Published:


Price EvanEvan Price is a a barrister and was a Conservative candidate for the European Parliament in 2009

I write as a lawyer who
acts very rarely with the benefit and burden of legal aid – I am a lawyer who
acts in cases usually involving property, financial and probate disputes, and
legal aid is no longer available for almost all of the cases that I act
in.  I was uncomfortable with that withdrawal – but I did not see it as an
attack on access to justice or on justice itself, and my clients have found
methods around the withdrawal of public funding that include the increased use
of and resort to insurance policies and the use of other methods of funding
such as conditional fee arrangements.

As to the proposed criminal
legal aid reforms; it is interesting to note that with earlier reforms, such as
the introduction of fixed fees, the fees then introduced have not even kept up
with inflation.  As a result, many junior barristers find themselves
working very hard (and I know many other people do too) with very little and
reducing rewards.  The problem with criminal legal aid appears to be that
proportion of legal aid that is taken up by very high costs cases.  These
cases involve the most serious criminal cases and very often some of the most
serious issues facing our community.


Over the centuries, we have
many things as a community to thank lawyers for.  Essentially, it was the
lawyers that persuaded Kings and their Councils and Courts to provide for the
liberties and freedoms that we all take comfort in.  Many of these
triumphs were achieved many years ago, but the essential features of our
criminal jurisprudence underpin many of those liberties and freedoms.

More recently, we have
found Parliament legislating to deal with perceived wrongs done in difficult
criminal cases.  Whether it is the inferences that can be drawn from
silence now (criminal justice legislation in the mid 1990s) or the introduction
of new criminal offences and the confiscation of assets from criminals who
cannot satisfy a court as to the legitimate source of funding of those assets,
these developments have almost always increased the costs associated with
criminal litigation.

In the eighteenth century,
the cross examination of witnesses to test evidence in criminal trials
developed.  Today, that cross examination is used to ensure that the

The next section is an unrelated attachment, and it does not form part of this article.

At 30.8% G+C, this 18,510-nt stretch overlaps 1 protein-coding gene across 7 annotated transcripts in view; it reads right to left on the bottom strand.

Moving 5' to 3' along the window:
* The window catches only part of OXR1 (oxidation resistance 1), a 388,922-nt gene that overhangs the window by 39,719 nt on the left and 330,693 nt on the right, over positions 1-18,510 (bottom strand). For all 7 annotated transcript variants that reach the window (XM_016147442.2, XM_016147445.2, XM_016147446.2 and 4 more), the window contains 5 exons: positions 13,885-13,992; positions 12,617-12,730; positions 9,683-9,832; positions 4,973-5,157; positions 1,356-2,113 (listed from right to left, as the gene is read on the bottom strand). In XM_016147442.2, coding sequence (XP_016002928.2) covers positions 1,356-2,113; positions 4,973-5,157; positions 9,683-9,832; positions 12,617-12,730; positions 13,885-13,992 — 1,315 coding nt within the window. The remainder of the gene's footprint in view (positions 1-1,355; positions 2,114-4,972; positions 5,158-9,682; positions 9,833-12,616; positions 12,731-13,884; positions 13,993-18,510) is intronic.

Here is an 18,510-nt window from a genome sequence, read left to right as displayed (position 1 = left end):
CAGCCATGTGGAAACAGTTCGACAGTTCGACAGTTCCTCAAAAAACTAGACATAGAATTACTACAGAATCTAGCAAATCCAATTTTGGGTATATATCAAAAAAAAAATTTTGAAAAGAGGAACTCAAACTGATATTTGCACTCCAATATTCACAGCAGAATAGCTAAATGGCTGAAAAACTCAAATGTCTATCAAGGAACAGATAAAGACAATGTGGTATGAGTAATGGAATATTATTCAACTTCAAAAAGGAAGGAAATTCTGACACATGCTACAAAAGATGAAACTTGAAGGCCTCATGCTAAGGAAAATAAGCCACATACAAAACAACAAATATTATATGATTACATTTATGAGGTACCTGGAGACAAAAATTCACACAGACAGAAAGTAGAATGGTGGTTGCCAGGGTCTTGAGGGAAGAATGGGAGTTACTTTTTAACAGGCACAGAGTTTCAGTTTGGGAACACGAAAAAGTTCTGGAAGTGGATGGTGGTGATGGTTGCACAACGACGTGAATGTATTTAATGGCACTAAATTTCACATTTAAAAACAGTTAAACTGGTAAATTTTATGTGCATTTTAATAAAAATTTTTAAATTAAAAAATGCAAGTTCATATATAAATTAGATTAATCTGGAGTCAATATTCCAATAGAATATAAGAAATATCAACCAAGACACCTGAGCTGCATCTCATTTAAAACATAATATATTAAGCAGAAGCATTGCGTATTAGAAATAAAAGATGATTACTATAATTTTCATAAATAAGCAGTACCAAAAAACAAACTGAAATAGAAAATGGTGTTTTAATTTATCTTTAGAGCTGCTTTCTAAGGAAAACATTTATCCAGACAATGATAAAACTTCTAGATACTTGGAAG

evidence is understood with clarity and where that evidence is suspect it has
the possibility of being demonstrated to a jury that it is so suspect.

Do we really want to return
to a time when evidence was not properly tested?  For those of you who
assert that the innocent need fear nothing, I would simply say that this straw
man is one that is not worthy as a response.  For under our system of
justice every man and woman who is accused of a crime is innocent until proved
guilty.  That principle is very ancient indeed – and we should be wary of
any argument that seeks to undermine it.

Should the state choose who
represents someone in court?  My view is that should not be the
case.  In criminal cases, the state is a party, and a party should not have
the power to insist on who represents the other side any more than it should be
a judge in its own cause.  This latter maxim is the very reason why we
have an independent judiciary.  It is the reason why it is very difficult
to sack a Judge.  It underpins the very rule of law.  If one
understands that Parliament is the ultimate court in the land, it is the very
argument that led to the civil war and ultimately to the execution of a King.

The need for properly administered judicial
systems is not a matter of defending vested interests – it is defending the
very nature of those judicial systems. 
Will they continue to be seen as impartial if the economics of representation
are placed ahead of the interests of a fair, balanced and blind justice?

Comments are closed.